“Opening skies with broken keys…” By now this young maestro’s hands have been heard around the world and weberverse; from Holy Ship to Ultra, Born This Way Ball to Poseidon Tour, Zedd’s fingers have fueled quite the spectral pulse. What about the mind behind the music, though? What makes Zedd’s metronome tick, and what cultivates a sound so kaleidoscopic? Leave it to the prodigy priest of EDM himself, preaching nightly behind pierced lips atop DJ booth pulpits, to clarify the scape of this spectrum we call the contemporary music scene.
Me: Who/what/when/where/how is Zedd? … In 59 characters or less.
Zedd: Zedd is musical soul-bacon.
Me: Your latest releases have a linguistically visual element to them, “Spectrum” and Clarity, evoking a sense of synesthesia. So that got me to thinking… What does Zedd’s sonic identity feel like?
Z: A shaver made of clouds.
Me: Taste like?
Me: Look like?
Z: Chuck Norris.
Me: Smell like?
Z: What it tastes like.
Me: Sticking with the “Clarity” vibe, what new perspectives – or clarity – are you providing to the industry, and to the scene; what perspectives are the industry lacking, and what clarity is the scene lacking?
Zedd: I think quite a lot! Especially “being open.”
All the sub-genres and artists giving their fan base a name makes music so “political.” People take a side and almost feel like they need to fight the others – “If you like old dubstep, you CAN’T like the new ‘brostep'” (or whatever they call it)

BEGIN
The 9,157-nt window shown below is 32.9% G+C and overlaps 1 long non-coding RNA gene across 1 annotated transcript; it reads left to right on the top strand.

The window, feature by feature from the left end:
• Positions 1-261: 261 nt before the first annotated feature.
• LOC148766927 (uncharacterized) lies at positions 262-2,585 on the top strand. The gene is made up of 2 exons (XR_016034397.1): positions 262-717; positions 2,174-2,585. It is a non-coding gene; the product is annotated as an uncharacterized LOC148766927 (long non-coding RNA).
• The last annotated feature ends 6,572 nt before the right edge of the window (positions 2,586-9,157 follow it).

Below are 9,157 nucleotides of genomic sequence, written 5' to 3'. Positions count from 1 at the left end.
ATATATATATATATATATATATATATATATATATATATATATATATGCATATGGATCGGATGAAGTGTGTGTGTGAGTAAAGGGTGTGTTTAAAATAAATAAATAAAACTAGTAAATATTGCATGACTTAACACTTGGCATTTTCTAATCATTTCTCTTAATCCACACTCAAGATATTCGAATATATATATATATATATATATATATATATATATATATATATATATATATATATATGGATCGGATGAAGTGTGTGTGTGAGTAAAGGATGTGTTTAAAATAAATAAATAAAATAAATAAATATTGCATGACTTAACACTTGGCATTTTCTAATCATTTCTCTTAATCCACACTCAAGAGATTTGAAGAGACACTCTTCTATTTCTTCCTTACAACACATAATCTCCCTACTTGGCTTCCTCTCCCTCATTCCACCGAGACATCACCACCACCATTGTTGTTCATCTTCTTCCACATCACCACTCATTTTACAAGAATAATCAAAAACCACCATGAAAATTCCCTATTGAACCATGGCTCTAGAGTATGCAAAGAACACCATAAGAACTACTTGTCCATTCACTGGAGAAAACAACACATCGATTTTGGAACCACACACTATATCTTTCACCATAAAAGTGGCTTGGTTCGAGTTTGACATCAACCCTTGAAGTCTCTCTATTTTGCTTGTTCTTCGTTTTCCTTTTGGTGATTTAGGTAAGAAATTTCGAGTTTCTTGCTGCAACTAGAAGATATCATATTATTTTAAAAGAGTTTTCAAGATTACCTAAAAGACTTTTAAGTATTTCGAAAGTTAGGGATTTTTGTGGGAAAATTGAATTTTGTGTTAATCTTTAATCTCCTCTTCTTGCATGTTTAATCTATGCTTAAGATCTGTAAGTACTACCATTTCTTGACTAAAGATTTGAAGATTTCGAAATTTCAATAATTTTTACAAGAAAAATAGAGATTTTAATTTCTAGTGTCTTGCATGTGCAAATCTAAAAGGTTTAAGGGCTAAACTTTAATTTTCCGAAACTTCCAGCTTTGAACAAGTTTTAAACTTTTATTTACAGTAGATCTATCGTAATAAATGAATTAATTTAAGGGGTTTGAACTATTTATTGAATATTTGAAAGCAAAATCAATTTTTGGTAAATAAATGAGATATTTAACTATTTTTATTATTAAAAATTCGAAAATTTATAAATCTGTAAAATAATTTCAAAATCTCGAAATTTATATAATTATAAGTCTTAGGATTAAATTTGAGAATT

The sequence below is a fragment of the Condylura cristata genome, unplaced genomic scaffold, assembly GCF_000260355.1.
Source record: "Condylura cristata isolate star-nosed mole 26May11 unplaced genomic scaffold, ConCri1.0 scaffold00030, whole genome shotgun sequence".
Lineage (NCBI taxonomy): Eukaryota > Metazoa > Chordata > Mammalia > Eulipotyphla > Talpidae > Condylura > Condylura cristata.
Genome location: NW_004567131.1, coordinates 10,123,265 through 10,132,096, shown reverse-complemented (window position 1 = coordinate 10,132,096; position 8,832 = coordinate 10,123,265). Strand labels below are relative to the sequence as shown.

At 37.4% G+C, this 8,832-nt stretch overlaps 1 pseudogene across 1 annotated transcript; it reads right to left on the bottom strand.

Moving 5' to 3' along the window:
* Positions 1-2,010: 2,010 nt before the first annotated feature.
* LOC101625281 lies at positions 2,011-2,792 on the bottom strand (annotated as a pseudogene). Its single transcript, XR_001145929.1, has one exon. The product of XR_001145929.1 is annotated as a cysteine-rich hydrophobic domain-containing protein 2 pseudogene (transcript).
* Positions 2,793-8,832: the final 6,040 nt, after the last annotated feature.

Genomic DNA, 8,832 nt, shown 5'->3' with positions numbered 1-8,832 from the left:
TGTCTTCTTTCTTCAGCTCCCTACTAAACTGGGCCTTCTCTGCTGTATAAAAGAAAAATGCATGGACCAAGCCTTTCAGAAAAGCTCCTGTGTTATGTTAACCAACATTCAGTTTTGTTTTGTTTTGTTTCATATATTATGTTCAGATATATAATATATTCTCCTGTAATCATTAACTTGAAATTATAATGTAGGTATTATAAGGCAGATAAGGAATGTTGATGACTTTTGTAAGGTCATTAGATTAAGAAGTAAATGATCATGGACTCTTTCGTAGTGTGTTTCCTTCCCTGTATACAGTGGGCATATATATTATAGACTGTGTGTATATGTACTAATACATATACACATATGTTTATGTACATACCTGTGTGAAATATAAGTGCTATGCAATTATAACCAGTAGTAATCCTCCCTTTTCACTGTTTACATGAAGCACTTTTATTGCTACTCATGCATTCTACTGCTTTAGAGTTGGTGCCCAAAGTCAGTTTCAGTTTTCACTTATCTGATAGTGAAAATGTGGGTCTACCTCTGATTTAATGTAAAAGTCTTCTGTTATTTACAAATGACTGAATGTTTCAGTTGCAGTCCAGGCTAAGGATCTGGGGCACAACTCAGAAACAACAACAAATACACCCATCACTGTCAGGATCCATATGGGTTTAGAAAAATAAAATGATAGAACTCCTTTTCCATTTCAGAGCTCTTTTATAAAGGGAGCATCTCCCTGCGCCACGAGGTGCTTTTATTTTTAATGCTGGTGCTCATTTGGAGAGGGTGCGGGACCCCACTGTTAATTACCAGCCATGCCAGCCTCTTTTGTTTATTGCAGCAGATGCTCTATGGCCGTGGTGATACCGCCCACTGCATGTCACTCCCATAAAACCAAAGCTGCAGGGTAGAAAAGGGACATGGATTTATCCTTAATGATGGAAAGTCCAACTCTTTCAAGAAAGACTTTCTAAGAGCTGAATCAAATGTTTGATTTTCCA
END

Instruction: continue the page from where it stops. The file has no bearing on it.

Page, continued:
[Y]ou know what I mean? That attitude really makes artists make music they probably wouldn’t necessarily do if they didn’t feel that kind of pressure.
When I wrote “Spectrum” I didn’t think people would love it as much as they did in the end. I decided to just release because I felt like it was a musically undeniable song; and although it was different from the music I released before, people loved it.
The clarity that song gave me was that it’s all about great music. It doesn’t matter what genre you make or if you feel like your fans wouldn’t want to hear a certain style; if you make sure the song has a soul, a face, a character and the music is great, they WILL
Me: Kudos on securing Princess High’s stash – massive, massive vocals for the “Stache” cut from Clarity … I love the dark/light ominous/optimistic juxtaposition between the lyrics and beat. What was the progression like for that project? Did you pick Gaga to write the vocals or did she jump in after hearing the raw track? What about Princess High-Die’s lyrics speaks to Stache’s cosmic kaleidoscopic sprite aural vibe?
Zedd: Actually Gaga heard the song and just decided herself to make a “remix” or whatever you want to call it. She just enjoyed it and wanted to make an own version of it with her vocal. The process was: she took the song and recorded a vocal on it! Pretty simple.
Me: Touring with Gaga: discuss. Beyond the Born This Way Ball, touring life at Pop’s pulse, what is this moment like – how does it feel to be producing the future, conceiving sonic children with the Mother Monster and her “major musical [affinity]” for your sound?